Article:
The reintegration of displaced persons and returning refugees continued despite difficult conditions. In some parts of the country, Liberians returned to their communities to find their homes occupied by other displaced persons and former combatants. In other areas, inter-ethnic hostilities prevented some Liberians from returning home.
Aid agencies often concentrated their efforts in one or two counties such as Bong or Nimba. The southeastern corner of the country received little assistance by comparison.
UNHCR had only 120 of the 170 trucks it estimated were required for the massive repatriation and reintegration operation. Exceptionally heavy rains and deteriorating road conditions slowed the rate of return and hampered humanitarian assistance to many areas. Flooding in northwestern Liberia temporarily uprooted as many as 5,000 people.
Agricultural production remained low, and the economy failed to improve during the year.
Government security forces often extorted money or goods from returnees, and occasionally seized food shipments by forcibly stopping WFP trucks and confiscating their cargo intended for internally displaced people and returnees. WFP provided food aid to an average of 420,000 persons per month.
At the beginning of 1998, 75 percent of pre-war health facilities were not functioning and between half and two-thirds of schools were not open, according to OCHA. By year's end, most children were back in school. However, most families lacked the money to buy textbooks. School conditions remained poor, particularly in the southeast, where students often lacked desks.
Liberia faced a shortage of trained medical personnel, according to the World Health Organization. A 1998 UN report stated that Liberia had one of the highest infant mortality rates in Africa – 200 out of every 1,000 children died within the first year. UNICEF sponsored a five-day child vaccination campaign. National health officials reported an outbreak of cholera in Nimba and Margibi counties mid-year.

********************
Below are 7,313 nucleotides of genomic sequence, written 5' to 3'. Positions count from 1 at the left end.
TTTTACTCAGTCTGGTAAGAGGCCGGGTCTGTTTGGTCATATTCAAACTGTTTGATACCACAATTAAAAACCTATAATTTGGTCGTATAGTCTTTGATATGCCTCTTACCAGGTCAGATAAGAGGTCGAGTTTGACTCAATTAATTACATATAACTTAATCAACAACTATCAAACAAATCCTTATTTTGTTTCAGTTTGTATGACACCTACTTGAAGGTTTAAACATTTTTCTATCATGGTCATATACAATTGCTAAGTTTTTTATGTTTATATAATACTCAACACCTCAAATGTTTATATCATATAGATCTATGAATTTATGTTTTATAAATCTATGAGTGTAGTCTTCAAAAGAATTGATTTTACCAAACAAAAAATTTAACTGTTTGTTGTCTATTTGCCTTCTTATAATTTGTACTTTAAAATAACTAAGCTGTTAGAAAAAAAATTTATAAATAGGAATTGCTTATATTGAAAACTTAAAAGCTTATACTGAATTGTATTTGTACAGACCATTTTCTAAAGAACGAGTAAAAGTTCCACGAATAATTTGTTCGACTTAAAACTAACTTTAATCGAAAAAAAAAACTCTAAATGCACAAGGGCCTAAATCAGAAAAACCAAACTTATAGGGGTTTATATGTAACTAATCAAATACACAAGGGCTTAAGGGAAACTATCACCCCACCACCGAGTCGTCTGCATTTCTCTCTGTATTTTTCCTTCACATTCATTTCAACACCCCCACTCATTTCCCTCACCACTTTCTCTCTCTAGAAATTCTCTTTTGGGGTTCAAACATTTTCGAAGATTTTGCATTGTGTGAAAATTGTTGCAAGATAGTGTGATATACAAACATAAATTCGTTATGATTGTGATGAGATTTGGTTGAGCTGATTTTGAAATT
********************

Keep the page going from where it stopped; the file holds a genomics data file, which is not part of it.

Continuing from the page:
Reintegration of former combatants remained a problem. While some estimates that as many as threequarters of child combatants during the war suffered from substance abuse, virtually no funds existed for drug rehabilitation programs. Although thousands of former combatants completed vocational training programs, the lack of job opportunities meant that most remained unemployed.
Rehabilitation and Reintegration
Humanitarian agencies agreed that Liberia was so devastated after seven years of civil war that virtually all Liberians – returning refugees, internally displaced persons, as well as those who never fled their homes – required comprehensive community-based assistance.
An international donor conference in April estimated that Liberia required about $430 million in rehabilitation and reintegration aid. The Liberian government reportedly said it could contribute one percent of that amount. Donors pledged some $200 million for the first phase, stipulating that the Liberian government needed to increase government accountability, security, and respect for human rights in order for international aid to continue.
The September violence in Monrovia prevented a multi-donor assessment mission scheduled later in the year. Following the United States' lead, most donors slowed assistance to Liberia pending a full investigation into the September violence. By the end of the year, donors provided less than 20 percent of the funds they had pledged in April. Budgetary constraints consequently hampered many rehabilitation and reintegration programs.